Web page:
Angler surveys lead to better understanding of why people fish, better amenities for anglers
We know quite a bit about the reasons why someone wants to go fishing. When surveyed, anglers most often say that they seek the camaraderie that accompanies a day on the water, whether it be with a lifelong fishing buddy, spouse, daughter or some other confidant. Spending time in the great outdoors frequently finishes second on such surveys—"the aesthetics, just being outside, sitting on a boat, sitting on a dock, those kind of things," said Chris Chizinski, an associate professor of human dimensions at the University of Nebraska–Lincoln (UNL) School of Natural Resources (SNR).
Further down the typical list of reasons people fish, he said, is consumption, which brings us to something that has proven challenging to decipher about anglers. When they reel in a fish, will they throw it back or not, and why?
Answering questions like that is one reason why, over the past decade, anglers at 24 of Nebraska's water bodies have come to expect visits from blue-shirted UNL researchers waiting for them by boat ramps to conduct surveys about their fishing habits.
It's where the angler gets to participate in the management process. Their voice gets to be heard. They get to engage.
"We were at the rural lakes so much, there were a lot of anglers that enjoyed interacting with the personalities out there," said Mark Kaemingk, research assistant professor with the Nebraska Cooperative Fish and Wildlife Research Unit in the School of Natural Resources. "They figured that they could share their experience, whether it be positive or negative."
The university-led surveys differ in scope from typical fishery-management creel surveys. Rather than focus on the habits anglers display at a single lake, they shifted to a regional level, with Nebraska Game and Parks providing funding for the project.
One thing the researchers said they have discovered is that many Nebraska anglers pick their favorite fishing holes and base their fishing habits off of the conditions at those lakes. When the water level was lowered at the Red Willow Reservoir in an effort to ease pressure on the dam there, three years passed before the researchers saw a drop in fishing effort. Boaters instead became bank anglers.
The historic view has been that anglers are mobile and will travel anywhere that has a good fish report, said Kevin Pope, unit leader of the U.S. Geological Survey–Nebraska Cooperative Fish and Wildlife Research Unit.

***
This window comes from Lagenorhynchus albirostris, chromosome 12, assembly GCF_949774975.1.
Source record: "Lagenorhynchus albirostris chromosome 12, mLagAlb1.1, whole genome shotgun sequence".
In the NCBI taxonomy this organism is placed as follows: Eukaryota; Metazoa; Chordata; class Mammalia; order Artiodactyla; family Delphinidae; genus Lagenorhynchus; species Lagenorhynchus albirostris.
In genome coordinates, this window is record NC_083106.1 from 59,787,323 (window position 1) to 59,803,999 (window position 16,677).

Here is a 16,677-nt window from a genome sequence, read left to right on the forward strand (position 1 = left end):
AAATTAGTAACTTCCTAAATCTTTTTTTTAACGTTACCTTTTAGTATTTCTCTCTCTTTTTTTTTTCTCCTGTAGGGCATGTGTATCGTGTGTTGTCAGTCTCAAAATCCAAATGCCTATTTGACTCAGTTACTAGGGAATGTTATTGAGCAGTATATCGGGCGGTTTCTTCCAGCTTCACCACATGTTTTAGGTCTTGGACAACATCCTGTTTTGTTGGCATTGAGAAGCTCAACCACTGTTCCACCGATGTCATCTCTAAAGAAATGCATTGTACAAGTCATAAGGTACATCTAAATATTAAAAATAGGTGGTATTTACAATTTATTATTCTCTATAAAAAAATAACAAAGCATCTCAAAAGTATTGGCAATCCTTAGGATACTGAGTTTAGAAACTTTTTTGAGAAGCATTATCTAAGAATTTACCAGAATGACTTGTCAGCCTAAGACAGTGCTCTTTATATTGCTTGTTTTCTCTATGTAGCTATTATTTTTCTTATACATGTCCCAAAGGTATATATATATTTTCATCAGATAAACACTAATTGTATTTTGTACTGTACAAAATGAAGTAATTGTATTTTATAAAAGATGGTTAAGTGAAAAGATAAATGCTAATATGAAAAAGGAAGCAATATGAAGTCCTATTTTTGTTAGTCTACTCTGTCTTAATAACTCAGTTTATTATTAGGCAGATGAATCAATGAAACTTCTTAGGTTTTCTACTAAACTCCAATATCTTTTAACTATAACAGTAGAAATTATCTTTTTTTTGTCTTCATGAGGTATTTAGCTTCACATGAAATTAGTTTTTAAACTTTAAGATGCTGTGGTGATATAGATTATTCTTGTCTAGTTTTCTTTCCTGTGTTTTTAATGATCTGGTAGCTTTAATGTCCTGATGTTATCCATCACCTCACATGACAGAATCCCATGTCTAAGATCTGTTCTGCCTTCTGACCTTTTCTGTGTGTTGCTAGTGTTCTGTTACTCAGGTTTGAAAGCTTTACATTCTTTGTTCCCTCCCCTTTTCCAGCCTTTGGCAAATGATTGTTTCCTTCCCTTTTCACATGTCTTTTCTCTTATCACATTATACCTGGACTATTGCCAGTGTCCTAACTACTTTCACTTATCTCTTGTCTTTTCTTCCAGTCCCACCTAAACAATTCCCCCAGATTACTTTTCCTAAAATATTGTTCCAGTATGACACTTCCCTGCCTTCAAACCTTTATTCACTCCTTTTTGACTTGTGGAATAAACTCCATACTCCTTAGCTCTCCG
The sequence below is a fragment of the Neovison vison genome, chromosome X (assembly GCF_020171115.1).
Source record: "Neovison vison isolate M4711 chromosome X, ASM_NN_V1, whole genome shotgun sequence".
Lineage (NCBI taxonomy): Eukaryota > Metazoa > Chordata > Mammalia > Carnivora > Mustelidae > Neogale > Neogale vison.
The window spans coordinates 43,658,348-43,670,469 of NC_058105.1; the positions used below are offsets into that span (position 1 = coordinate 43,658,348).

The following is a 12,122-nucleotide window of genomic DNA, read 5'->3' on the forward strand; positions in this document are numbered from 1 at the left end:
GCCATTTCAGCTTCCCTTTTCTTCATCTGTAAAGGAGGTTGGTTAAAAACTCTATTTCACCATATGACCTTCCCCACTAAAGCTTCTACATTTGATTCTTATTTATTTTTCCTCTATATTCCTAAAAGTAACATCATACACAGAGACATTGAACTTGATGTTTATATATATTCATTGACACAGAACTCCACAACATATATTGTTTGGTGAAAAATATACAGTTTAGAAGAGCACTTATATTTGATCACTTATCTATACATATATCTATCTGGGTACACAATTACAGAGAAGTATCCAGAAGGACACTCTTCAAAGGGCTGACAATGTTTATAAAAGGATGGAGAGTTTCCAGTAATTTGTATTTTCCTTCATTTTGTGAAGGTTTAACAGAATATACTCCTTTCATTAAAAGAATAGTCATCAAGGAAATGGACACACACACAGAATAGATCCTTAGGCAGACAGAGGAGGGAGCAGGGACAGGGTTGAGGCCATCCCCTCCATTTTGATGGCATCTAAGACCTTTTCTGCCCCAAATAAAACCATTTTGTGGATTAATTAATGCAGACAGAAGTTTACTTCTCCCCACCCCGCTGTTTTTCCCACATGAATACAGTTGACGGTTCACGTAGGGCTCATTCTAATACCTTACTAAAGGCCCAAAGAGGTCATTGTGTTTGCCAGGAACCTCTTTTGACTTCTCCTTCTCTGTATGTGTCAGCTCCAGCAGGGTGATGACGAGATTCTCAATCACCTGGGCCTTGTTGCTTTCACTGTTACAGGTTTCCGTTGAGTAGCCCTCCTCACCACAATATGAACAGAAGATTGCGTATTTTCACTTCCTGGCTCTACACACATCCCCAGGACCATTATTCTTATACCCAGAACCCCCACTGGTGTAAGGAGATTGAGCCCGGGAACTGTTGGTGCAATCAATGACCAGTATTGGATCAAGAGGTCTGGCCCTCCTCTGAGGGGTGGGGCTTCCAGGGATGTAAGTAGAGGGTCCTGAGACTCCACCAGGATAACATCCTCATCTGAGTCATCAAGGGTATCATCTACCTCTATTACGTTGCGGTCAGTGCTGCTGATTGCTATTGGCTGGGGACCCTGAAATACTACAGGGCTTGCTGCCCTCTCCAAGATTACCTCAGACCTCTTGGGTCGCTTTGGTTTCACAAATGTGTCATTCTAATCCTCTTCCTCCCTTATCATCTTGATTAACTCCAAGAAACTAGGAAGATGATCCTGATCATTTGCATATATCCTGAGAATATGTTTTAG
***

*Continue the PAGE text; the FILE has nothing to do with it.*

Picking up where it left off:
While expert anglers often head to wherever the largemouth bass or walleye are biting, Chizinski said, "the prevalence of the 'anything angler' is huge, and that's a lot different than what we expected. We expected a lot of anglers to be targeting specific species. But most, it's 'Whatever bites my hook."
Kaemingk said Game and Parks has worked in concert with the researchers—as well as with nearby communities and economic development groups—and adapted both marketing and management strategies, big- and small-based, on the survey results. Knowing that larger lakes that allow for fast boating are within an hour from Conestoga Lake, the commission began enforcing a fishing-friendly 5-mile per hour speed limit at the recently restocked reservoir. Kaemingk said that there is a lot of information coming from the survey responses that could be used to improve quality of life across Nebraska's fishing areas, and that Game and Parks is using it.
"They want information to help them make decisions on what amenities they need to put in or upgrade, from how many parking spots to how many boat ramps to how many restrooms, or if a fish-cleaning station is needed," Kaemingk said. Meanwhile, communities have used the data to market fishing opportunities and amenities, in hopes that will also drive visitation to hotels, restaurants and other local businesses.
As for why an angler would keep or throw back a fish, the surveys have helped researchers key in on five variables—fish size, total number of the same species an angler already caught, residence zip code, distance traveled and time fished. A data-driven map included in one of the research team's studies shows that rural, western Nebraskans are more likely to hold on to a fish than anglers who call more populous counties in eastern and southeastern Nebraska home. Their participation in the UNL-led creel surveys is helping to tell the story of fishing in Nebraska, while also improving the state of it in the process.
"There was a Twitter discussion recently about whether creel surveys are citizen science," Chizinski said. "It's where the angler gets to participate in the management process. Their voice gets to be heard. They get to engage."
"They're part of the data collection process," Kaemingk said.
"And I think many of them value that," Pope added.